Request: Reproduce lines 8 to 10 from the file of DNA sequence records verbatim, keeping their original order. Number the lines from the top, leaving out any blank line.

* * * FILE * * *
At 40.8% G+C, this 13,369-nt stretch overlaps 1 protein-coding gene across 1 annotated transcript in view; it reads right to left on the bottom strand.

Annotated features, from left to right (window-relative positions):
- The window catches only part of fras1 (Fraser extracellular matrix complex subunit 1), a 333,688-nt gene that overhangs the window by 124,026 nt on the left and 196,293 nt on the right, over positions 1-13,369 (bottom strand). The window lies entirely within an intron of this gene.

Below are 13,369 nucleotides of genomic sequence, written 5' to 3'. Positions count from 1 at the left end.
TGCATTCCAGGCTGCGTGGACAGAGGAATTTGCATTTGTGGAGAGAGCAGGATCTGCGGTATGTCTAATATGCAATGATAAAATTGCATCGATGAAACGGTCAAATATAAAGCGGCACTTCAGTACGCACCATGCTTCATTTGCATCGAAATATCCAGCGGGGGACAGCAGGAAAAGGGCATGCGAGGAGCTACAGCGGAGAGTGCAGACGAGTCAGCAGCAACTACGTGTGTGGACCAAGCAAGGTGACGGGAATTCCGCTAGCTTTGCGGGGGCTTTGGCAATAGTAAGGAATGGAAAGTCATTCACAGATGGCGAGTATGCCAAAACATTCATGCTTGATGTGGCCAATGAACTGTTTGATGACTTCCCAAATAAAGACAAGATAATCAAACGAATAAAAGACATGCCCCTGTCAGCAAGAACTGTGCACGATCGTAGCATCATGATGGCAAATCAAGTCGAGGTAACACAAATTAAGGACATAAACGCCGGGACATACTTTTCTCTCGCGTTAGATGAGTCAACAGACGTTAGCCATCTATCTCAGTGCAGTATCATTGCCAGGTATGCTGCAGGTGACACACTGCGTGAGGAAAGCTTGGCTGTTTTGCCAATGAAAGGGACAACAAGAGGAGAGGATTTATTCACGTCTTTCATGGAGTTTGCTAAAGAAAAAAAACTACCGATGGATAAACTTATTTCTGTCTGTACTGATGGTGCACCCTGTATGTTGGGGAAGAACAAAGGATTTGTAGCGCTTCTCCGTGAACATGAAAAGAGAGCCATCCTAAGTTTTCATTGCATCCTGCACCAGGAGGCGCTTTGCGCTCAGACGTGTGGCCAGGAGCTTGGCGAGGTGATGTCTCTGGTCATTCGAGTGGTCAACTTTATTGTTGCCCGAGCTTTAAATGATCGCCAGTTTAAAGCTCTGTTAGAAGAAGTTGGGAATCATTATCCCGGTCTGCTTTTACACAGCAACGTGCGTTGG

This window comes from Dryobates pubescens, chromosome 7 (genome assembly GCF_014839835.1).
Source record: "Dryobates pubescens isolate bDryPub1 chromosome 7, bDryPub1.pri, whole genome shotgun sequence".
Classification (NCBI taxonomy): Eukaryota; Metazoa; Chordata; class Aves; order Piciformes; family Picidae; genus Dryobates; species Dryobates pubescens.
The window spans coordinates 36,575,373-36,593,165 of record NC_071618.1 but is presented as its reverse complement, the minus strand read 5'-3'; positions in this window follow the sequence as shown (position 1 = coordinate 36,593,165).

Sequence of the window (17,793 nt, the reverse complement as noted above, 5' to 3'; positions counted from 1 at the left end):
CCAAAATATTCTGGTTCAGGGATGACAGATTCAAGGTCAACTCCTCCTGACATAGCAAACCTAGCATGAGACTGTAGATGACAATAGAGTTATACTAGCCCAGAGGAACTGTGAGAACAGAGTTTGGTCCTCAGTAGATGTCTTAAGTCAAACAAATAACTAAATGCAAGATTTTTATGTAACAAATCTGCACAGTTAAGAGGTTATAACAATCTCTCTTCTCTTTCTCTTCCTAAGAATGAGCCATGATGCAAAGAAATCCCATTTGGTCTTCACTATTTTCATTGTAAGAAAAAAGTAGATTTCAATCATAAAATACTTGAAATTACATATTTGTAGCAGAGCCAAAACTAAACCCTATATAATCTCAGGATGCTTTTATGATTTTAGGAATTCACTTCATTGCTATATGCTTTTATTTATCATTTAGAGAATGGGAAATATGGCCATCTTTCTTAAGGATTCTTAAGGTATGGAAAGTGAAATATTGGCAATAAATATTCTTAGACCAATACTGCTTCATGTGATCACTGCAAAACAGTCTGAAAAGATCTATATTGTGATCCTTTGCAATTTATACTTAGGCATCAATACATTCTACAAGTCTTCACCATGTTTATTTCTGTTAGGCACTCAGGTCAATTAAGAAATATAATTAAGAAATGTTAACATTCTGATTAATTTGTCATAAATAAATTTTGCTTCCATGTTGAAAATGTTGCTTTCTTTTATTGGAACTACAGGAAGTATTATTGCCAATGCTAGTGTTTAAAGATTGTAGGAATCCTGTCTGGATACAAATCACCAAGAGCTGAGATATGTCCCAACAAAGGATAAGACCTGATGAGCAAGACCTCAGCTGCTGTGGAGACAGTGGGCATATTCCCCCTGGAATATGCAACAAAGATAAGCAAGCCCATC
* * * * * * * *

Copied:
Classification (NCBI taxonomy): Eukaryota; Metazoa; Chordata; class Aves; order Piciformes; family Picidae; genus Dryobates; species Dryobates pubescens.
The window spans coordinates 36,575,373-36,593,165 of record NC_071618.1 but is presented as its reverse complement, the minus strand read 5'-3'; positions in this window follow the sequence as shown (position 1 = coordinate 36,593,165).

Sequence of the window (17,793 nt, the reverse complement as noted above, 5' to 3'; positions counted from 1 at the left end):